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Curling mix-double presents a first win for Team Korea

Posted February. 09, 2018 08:39,   

Updated February. 09, 2018 08:39

한국어

Sensing signs of victory, Lee Ki-jeong, a member of the South Korean curling mix-double team, stopped sweeping and shouted at his partner Jang Hye-ji. The red stone of the South Korean national team slid on and stopped near the Olympic emblem at the center of the house (target).

The veteran Finnish player, who debuted in 1992 when Lee Ki-jeong was not even born, offered handshaking to Lee and gave up on the rest of the game. The handshaking marked the moment of South Korean team’s first victory in the 2018 PyeongChang Winter Olympic games.

On Thursday, South Korea’s curling mix-double team presented South Korea the first win in the winter Olympics. The mix-double team of Jang Hye-ji and Lee Ki-jeong beat their Finnish counterparts by 9-4 in the preliminary round held at the Gangneung Curling Center. The Finnish team admitted defeat in the seventh end out of the eight. The victory was more meaningful as it was the first mix-double game, which was first introduced in Pyeongchang.

Due to the internal discord of the executive body, the support for the curling national team suffered constant controversy even after the Korea Curling Federation was designated as a controller of management in August last year. The expected support programs such as psychology consultations or noise simulation trainings were not available for the national team. In the process, Lee Ki-jeong said that even their best efforts would only lead to a local winter championship, but she had to suffer emotionally. The national team entered the training village in Taeneung, but their training was suspended because of the poor conditions of the ice at the Icheon Training Center.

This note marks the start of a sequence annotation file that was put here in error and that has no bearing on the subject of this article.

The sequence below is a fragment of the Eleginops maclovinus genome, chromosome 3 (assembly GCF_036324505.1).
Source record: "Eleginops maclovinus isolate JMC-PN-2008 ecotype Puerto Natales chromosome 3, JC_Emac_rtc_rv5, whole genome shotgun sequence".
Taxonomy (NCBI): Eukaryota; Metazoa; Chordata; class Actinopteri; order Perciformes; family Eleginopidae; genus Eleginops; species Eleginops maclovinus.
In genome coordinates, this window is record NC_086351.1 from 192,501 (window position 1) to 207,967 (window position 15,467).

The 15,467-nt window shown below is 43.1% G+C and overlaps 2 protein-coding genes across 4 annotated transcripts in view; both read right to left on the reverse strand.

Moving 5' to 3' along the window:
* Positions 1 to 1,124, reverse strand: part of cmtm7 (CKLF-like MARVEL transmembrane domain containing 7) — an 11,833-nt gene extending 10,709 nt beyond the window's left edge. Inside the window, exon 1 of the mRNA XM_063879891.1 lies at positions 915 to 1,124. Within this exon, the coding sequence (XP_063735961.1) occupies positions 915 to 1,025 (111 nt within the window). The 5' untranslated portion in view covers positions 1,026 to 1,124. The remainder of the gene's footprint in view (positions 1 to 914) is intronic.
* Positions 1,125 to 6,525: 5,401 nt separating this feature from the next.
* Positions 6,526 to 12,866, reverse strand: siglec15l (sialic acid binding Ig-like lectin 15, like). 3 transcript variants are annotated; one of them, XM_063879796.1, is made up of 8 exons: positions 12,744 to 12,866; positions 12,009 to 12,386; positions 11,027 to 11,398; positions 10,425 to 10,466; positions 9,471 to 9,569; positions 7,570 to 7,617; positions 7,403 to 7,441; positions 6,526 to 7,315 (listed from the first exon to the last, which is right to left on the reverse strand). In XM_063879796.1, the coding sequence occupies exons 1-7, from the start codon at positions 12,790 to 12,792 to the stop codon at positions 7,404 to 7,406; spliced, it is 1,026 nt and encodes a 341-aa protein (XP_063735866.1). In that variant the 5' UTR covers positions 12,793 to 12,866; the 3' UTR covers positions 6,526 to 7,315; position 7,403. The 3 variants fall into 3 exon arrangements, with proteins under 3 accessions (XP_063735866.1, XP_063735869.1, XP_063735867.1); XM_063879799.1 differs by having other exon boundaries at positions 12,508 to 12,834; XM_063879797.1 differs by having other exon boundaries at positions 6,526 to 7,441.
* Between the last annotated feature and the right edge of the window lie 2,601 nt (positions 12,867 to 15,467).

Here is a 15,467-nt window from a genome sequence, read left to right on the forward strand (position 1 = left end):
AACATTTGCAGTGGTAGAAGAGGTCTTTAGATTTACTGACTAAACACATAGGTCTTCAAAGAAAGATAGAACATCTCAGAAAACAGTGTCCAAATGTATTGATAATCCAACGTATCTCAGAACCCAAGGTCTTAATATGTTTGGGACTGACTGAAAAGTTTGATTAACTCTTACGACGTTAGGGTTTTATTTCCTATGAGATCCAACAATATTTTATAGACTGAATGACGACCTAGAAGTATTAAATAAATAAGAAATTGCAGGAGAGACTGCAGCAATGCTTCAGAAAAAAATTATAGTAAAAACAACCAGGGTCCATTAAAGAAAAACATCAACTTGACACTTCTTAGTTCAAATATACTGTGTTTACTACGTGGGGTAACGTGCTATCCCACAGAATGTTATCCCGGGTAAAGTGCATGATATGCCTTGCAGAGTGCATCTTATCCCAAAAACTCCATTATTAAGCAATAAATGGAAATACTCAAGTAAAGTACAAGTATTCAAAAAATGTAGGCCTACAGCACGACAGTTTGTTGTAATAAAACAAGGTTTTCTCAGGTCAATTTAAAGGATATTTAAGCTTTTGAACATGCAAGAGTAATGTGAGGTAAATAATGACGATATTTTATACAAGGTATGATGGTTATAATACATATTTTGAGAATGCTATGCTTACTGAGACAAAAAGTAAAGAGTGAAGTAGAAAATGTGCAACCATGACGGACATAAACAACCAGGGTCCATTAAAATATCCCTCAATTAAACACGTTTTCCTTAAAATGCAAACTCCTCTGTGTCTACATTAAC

However, Lee and Jang won the upper hand of the game, earning three points in the first end. They pressured the opponents though their position to attack first meant a disadvantage for earning massive points. The two players allowed a close race of 5-4 until the sixth end, and the South Korean team sought to decide the game in the seventh end, using the timeout, which is given out only once at a game.

Perhaps, it was because it was the first Olympic games to take place in South Korean in 30 years. The stadium was packed with spectators though the game took place early in the morning at 9:05 a.m. More than 2,000 seats were taken out of the 3,000 or so full capacity. “It is exciting to watch Olympic games that I only used to watch on TV. I hope that the players (of the mix-double team) will win the gold medal,” said Moon Min-joon from Samcheok Middle School.

“I hope that the Olympic games will be an opportunity for spectators to get to know about curling and enjoy it,” said Jang Hye-ji, with a broad smile on her face. “I am very glad to have won the first win for Team South Korea, and I hope that this energy will spread to the entire team.”


Hong-Gu Kang windup@donga.com